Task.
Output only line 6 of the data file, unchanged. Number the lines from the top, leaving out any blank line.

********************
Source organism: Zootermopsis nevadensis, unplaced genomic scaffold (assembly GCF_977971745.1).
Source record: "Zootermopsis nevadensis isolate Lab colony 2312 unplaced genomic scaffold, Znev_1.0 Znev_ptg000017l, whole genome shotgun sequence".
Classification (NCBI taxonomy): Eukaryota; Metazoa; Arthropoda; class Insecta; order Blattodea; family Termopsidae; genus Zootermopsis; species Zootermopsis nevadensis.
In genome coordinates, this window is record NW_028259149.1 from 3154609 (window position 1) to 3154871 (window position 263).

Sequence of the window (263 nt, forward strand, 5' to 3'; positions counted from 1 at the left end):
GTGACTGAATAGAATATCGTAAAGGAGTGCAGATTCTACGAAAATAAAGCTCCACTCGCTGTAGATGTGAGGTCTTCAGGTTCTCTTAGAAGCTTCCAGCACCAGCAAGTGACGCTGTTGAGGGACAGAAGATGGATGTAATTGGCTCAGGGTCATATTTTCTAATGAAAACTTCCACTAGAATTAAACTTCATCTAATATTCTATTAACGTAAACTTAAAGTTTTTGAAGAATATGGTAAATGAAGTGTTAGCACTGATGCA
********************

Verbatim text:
GTGACTGAATAGAATATCGTAAAGGAGTGCAGATTCTACGAAAATAAAGCTCCACTCGCTGTAGATGTGAGGTCTTCAGGTTCTCTTAGAAGCTTCCAGCACCAGCAAGTGACGCTGTTGAGGGACAGAAGATGGATGTAATTGGCTCAGGGTCATATTTTCTAATGAAAACTTCCACTAGAATTAAACTTCATCTAATATTCTATTAACGTAAACTTAAAGTTTTTGAAGAATATGGTAAATGAAGTGTTAGCACTGATGCA